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New online cognitive self-assessment by Cogniciti (Baycrest): a thermometer for the mind?

thermometersBay­crest mem­o­ry experts launch ‘ther­mome­ter’ for the mind (Press release):

Accord­ing to the test’s cre­ators, the major­i­ty of peo­ple will score in the nor­mal, healthy range for their age – which will help reas­sure the “wor­ried well”. For the small per­cent­age (approx­i­mate­ly 2 — 3%) that scores below aver­age for Read the rest of this entry »

Alzheimer’s Early and Accurate Diagnosis: Normal Aging vs. Alzheimer’s Disease

(Edi­tor’s Note: I recent­ly came across an excel­lent book and resource, The Alzheimer’s Alzheimer's Disease Action PlanAction Plan: The Experts’ Guide to the Best Diag­no­sis and Treat­ment for Mem­o­ry Prob­lems, just released in paper­back. Dr. Murali Doraiswamy, one of the authors and lead­ing Alzheimer’s expert, kind­ly helped us cre­ate a 2‑part arti­cle series to share with Sharp­Brains read­ers advice on a very impor­tant ques­tion, “How can we help the pub­lic at large to dis­tin­guish Alzheimer’s Dis­ease from nor­mal aging — so that an inter­est in ear­ly iden­ti­fi­ca­tion does­n’t trans­late into unneed­ed wor­ries?” What fol­lows is an excerpt from the book, pages 3–8).

Jane, fifty-sev­en, man­aged a large sales force. She prid­ed her­self on being good at names, and intro­duc­tions were easy for her—until last spring when she referred to Bar­bara as Bet­ty at a meet­ing and had to cor­rect her­self. She start­ed notic­ing that her mem­o­ry wasn’t as depend­able as it once was—she had to real­ly try to remem­ber names and dates. Her moth­er had devel­oped Alzheimer’s in her late sev­en­ties, so Jane enter­tained a wide array of wor­ries: Is this just aging? Is it because of menopause? Is it ear­ly Alzheimer’s? Did her cowork­ers or fam­i­ly notice her slips? Should she ask them? Should she see a doc­tor, and if so, which doc­tor? Would she real­ly want to know if she was get­ting Alzheimer’s? Would she lose her job, health insur­ance, or friends if she did have Alzheimer’s?

As it turns out, Jane did not have Alzheimer’s. She con­sult­ed a doc­tor, who, in doc­s­peak, told her that the pas­sage of time (get­ting old­er) had tak­en a slight toll on her once-superquick mem­o­ry. She was slow­ing down a lit­tle, and if she relaxed, the name or date or oth­er bit of infor­ma­tion she need­ed would come to her soon enough. She was still good at her job and home life. She had sim­ply joined the ranks of the wor­ried well.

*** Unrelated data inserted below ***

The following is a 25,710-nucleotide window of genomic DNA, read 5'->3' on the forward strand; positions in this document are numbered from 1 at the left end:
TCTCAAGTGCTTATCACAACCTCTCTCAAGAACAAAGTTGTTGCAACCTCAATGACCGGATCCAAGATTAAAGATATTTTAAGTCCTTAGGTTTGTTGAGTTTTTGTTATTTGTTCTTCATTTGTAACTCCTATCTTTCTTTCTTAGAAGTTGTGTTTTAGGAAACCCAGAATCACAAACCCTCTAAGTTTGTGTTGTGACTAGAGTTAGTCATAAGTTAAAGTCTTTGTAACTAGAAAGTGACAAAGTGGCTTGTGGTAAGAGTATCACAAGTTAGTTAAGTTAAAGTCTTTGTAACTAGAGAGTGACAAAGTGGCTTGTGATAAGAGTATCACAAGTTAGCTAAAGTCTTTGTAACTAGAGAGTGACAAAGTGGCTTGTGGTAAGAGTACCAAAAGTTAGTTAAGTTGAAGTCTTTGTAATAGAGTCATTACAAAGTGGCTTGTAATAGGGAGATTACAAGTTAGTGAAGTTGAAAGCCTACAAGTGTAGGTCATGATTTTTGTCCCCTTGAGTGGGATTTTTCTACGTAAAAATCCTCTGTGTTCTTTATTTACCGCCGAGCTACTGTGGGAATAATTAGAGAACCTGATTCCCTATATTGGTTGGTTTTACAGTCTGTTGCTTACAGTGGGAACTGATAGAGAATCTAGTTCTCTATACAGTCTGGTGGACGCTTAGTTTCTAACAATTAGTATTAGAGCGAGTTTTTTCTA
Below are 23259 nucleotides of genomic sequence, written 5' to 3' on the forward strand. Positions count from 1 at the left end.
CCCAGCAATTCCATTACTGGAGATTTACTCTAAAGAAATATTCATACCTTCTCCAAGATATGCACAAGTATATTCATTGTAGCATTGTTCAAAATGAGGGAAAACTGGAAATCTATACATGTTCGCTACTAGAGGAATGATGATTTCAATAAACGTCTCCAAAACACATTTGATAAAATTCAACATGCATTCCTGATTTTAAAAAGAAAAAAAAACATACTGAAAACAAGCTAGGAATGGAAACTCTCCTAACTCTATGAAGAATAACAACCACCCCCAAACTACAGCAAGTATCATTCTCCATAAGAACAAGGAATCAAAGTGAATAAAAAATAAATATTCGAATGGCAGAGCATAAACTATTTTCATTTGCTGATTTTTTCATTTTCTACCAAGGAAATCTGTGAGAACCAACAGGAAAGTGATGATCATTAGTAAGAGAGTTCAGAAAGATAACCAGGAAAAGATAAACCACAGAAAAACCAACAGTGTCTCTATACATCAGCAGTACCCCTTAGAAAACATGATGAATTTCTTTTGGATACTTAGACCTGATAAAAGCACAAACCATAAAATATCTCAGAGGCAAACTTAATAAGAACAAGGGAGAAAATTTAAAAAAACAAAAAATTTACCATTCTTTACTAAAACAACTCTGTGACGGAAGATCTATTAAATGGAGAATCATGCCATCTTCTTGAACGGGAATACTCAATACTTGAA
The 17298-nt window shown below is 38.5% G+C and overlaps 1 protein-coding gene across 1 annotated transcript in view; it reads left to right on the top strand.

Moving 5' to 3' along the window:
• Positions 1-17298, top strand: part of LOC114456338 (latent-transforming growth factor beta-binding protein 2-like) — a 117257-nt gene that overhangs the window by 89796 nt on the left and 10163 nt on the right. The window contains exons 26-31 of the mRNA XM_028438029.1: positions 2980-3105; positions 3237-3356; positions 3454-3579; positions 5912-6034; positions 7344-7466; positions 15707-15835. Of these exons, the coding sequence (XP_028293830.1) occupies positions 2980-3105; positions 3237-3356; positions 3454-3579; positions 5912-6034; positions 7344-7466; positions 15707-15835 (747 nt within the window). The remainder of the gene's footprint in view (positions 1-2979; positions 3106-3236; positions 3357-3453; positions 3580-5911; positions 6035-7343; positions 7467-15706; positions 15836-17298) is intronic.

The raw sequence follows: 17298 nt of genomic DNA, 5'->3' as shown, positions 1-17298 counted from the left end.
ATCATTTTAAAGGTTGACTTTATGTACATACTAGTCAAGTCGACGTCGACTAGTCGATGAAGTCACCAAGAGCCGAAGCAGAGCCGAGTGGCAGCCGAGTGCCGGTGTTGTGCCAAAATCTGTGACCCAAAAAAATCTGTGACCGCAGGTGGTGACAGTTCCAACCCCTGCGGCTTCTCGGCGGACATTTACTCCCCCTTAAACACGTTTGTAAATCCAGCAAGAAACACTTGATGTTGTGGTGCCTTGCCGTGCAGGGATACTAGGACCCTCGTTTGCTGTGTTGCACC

Nor­mal brain aging, begin­ning as ear­ly as the for­ties in some peo­ple, may include:

  • Tak­ing longer to learn or remem­ber infor­ma­tion
  • Hav­ing dif­fi­cul­ty pay­ing atten­tion or con­cen­trat­ing in the midst of dis­trac­tions
  • For­get­ting such basics as an anniver­sary or the names of friends
  • Need­ing more reminders or mem­o­ry cues, such as promi­nent appoint­ment cal­en­dars, reminder notes, a phone with a well­stocked speed dial

Although they may need some assis­tance, old­er peo­ple with­out a men­tal dis­or­der retain their abil­i­ty to do their errands, han­dle mon­ey, find their way to famil­iar areas, and behave appro­pri­ate­ly.

How does this com­pare to a per­son with Alzheimer’s? When Alzheimer’s slows the brain’s machin­ery, peo­ple begin to lose their abil­i­ty to Read the rest of this entry »

Shall we question the brand new book of human troubles

With three years still left until pub­li­ca­tion, the fights over the new ver­sion of the psy­chi­atric diag­nos­tic man­u­al, the DSM‑V, are hot­ting up and The New York Times has a bookcon­cise arti­cle that cov­ers most of the main point of con­tention.

- “What you have in the end,  Mr. Short­er said, “is this process of sort­ing the deck of symp­toms into syn­dromes, and the out­come all depends on how the cards fall.

- Psy­chi­a­trists involved in prepar­ing the new man­u­al con­tend that it is too ear­ly to say for sure which cards will be added and which dropped.

Although I doubt the DSM com­mit­tee are using that exact metaphor, it cer­tain­ly illus­trates the point that the process requires a cer­tain degree of val­ue-judge­ment.

It’s inter­est­ing, how­ev­er, that the pub­lic debate is cur­rent­ly focused on whether cer­tain diag­noses should be includ­ed or not, rather than whether diag­no­sis itself is use­ful for psy­chi­a­try.

We’ve had psy­cho­met­rics for a good 100 years that allow us to mea­sure dimen­sions of human expe­ri­ence and per­for­mance with a much greater degree of accu­ra­cy than Read the rest of this entry »

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As seen in The New York Times, The Wall Street Journal, BBC News, CNN, Reuters,  SharpBrains is an independent market research firm tracking how brain science can improve our health and our lives.

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